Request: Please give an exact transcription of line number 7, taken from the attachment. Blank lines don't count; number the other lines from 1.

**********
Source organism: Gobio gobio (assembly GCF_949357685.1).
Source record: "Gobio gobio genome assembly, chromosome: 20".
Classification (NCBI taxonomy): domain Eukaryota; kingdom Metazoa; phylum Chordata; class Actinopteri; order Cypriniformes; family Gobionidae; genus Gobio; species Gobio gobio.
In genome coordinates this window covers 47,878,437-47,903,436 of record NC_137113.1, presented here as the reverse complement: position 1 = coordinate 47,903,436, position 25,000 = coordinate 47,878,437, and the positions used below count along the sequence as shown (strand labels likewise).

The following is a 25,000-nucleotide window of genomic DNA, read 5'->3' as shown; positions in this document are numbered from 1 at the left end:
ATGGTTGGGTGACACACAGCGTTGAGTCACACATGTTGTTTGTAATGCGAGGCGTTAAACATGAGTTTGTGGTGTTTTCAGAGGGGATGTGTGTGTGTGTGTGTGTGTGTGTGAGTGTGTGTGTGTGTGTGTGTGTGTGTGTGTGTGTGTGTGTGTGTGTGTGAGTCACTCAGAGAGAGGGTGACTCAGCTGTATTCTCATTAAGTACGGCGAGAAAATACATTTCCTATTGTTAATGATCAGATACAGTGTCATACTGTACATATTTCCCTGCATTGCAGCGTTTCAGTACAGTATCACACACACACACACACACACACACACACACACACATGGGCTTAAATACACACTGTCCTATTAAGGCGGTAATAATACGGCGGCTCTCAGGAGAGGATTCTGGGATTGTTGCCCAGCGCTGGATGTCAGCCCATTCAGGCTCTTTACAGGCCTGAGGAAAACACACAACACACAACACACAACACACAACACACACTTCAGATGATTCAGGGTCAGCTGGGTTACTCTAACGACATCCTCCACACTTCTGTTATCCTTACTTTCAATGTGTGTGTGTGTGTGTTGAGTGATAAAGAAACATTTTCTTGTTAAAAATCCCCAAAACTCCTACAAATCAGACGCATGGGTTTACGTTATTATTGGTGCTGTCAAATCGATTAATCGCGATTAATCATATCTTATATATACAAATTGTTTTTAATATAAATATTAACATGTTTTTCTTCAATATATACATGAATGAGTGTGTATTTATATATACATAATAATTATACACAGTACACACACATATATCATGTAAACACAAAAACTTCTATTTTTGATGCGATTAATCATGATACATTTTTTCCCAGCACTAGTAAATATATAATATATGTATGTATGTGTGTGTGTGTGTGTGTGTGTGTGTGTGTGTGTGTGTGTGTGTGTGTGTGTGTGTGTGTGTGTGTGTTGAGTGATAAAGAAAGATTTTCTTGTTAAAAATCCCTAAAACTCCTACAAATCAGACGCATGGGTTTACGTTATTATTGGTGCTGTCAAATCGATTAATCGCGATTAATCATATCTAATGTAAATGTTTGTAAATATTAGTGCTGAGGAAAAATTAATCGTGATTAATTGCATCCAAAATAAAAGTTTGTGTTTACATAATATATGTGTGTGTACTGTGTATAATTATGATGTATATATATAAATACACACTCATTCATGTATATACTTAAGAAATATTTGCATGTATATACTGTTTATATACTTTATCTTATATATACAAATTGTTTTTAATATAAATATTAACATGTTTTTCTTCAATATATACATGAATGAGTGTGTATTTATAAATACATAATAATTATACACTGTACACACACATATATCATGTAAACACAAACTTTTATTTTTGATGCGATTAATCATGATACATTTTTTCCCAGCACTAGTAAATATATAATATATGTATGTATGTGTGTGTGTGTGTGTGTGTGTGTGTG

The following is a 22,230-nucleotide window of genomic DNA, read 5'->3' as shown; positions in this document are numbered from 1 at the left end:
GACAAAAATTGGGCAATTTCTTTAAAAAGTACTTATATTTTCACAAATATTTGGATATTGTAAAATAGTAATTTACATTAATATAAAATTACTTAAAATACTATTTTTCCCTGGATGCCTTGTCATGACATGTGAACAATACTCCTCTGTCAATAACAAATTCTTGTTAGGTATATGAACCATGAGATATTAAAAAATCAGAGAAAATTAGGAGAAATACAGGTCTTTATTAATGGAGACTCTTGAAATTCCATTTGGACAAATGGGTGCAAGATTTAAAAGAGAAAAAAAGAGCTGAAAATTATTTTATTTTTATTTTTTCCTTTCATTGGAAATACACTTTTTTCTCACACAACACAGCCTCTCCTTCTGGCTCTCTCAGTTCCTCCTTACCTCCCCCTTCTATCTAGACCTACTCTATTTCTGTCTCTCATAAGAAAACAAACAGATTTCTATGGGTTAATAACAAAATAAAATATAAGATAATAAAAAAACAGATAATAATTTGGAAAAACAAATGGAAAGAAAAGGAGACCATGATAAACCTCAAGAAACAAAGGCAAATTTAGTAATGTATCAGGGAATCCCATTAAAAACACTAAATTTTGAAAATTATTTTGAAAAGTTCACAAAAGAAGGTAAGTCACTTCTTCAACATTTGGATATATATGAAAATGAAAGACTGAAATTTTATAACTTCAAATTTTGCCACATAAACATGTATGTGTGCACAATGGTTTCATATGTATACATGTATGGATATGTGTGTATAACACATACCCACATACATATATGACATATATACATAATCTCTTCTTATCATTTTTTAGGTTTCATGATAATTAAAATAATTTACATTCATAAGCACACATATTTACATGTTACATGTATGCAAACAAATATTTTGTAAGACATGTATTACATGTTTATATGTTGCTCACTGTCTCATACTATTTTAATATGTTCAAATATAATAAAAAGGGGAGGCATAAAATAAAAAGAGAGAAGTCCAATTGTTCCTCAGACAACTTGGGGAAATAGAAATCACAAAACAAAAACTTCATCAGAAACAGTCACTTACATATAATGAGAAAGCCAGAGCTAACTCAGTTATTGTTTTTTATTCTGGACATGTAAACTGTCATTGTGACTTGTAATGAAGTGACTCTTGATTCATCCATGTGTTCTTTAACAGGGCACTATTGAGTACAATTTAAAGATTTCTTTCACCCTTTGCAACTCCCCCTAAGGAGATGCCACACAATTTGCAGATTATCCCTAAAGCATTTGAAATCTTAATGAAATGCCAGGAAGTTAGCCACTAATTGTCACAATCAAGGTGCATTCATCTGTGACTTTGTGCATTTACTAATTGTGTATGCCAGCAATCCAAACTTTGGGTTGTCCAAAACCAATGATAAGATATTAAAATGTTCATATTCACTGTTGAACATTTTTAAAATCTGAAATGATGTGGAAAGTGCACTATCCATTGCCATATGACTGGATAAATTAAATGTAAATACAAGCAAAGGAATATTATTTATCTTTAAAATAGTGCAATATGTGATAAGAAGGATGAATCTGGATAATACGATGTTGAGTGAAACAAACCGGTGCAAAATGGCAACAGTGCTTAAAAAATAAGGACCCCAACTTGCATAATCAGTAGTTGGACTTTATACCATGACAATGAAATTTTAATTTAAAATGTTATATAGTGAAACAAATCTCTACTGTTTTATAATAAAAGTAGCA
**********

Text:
The following is a 22,230-nucleotide window of genomic DNA, read 5'->3' as shown; positions in this document are numbered from 1 at the left end: